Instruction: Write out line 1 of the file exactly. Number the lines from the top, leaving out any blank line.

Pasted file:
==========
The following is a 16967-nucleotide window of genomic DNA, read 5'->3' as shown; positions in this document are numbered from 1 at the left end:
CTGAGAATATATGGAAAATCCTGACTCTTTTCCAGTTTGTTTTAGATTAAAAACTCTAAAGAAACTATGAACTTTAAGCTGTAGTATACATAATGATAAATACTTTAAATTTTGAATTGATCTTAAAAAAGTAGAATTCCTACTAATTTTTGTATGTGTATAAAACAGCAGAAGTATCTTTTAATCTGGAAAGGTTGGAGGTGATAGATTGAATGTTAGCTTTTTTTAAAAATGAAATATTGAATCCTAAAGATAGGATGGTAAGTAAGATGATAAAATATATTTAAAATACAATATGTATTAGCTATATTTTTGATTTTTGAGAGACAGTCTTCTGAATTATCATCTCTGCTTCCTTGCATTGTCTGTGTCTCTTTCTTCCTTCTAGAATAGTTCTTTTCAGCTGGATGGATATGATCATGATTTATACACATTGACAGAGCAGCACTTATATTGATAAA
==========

The following is a 16967-nucleotide window of genomic DNA, read 5'->3' as shown; positions in this document are numbered from 1 at the left end: